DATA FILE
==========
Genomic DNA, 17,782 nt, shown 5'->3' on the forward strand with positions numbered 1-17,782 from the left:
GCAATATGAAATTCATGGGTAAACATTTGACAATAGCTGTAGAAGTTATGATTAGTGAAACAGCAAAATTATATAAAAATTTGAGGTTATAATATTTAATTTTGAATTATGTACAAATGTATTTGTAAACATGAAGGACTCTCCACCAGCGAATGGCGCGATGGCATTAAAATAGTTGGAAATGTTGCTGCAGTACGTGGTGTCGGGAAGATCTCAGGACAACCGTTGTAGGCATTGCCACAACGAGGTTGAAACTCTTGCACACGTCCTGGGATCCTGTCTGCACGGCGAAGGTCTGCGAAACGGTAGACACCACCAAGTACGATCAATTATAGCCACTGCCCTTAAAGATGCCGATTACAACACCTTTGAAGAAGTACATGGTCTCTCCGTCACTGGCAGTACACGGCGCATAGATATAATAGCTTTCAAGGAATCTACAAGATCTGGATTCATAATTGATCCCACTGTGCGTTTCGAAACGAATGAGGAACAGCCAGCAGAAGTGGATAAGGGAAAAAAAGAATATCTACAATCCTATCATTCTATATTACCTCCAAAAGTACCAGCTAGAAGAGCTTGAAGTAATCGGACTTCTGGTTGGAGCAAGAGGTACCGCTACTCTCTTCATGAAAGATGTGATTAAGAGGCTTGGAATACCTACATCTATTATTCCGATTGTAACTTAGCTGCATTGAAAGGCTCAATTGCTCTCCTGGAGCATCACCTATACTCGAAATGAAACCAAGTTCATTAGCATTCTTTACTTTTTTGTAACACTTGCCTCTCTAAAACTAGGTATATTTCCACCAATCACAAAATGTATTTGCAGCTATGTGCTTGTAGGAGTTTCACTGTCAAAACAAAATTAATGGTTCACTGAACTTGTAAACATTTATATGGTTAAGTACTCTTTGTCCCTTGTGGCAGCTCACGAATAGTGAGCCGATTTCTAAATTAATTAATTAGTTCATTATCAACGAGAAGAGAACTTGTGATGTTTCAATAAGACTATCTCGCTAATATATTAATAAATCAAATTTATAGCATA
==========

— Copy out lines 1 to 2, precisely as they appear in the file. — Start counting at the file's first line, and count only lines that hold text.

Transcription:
Genomic DNA, 17,782 nt, shown 5'->3' on the forward strand with positions numbered 1-17,782 from the left:
GCAATATGAAATTCATGGGTAAACATTTGACAATAGCTGTAGAAGTTATGATTAGTGAAACAGCAAAATTATATAAAAATTTGAGGTTATAATATTTAATTTTGAATTATGTACAAATGTATTTGTAAACATGAAGGACTCTCCACCAGCGAATGGCGCGATGGCATTAAAATAGTTGGAAATGTTGCTGCAGTACGTGGTGTCGGGAAGATCTCAGGACAACCGTTGTAGGCATTGCCACAACGAGGTTGAAACTCTTGCACACGTCCTGGGATCCTGTCTGCACGGCGAAGGTCTGCGAAACGGTAGACACCACCAAGTACGATCAATTATAGCCACTGCCCTTAAAGATGCCGATTACAACACCTTTGAAGAAGTACATGGTCTCTCCGTCACTGGCAGTACACGGCGCATAGATATAATAGCTTTCAAGGAATCTACAAGATCTGGATTCATAATTGATCCCACTGTGCGTTTCGAAACGAATGAGGAACAGCCAGCAGAAGTGGATAAGGGAAAAAAAGAATATCTACAATCCTATCATTCTATATTACCTCCAAAAGTACCAGCTAGAAGAGCTTGAAGTAATCGGACTTCTGGTTGGAGCAAGAGGTACCGCTACTCTCTTCATGAAAGATGTGATTAAGAGGCTTGGAATACCTACATCTATTATTCCGATTGTAACTTAGCTGCATTGAAAGGCTCAATTGCTCTCCTGGAGCATCACCTATACTCGAAATGAAACCAAGTTCATTAGCATTCTTTACTTTTTTGTAACACTTGCCTCTCTAAAACTAGGTATATTTCCACCAATCACAAAATGTATTTGCAGCTATGTGCTTGTAGGAGTTTCACTGTCAAAACAAAATTAATGGTTCACTGAACTTGTAAACATTTATATGGTTAAGTACTCTTTGTCCCTTGTGGCAGCTCACGAATAGTGAGCCGATTTCTAAATTAATTAATTAGTTCATTATCAACGAGAAGAGAACTTGTGATGTTTCAATAAGACTATCTCGCTAATATATTAATAAATCAAATTTATAGCATA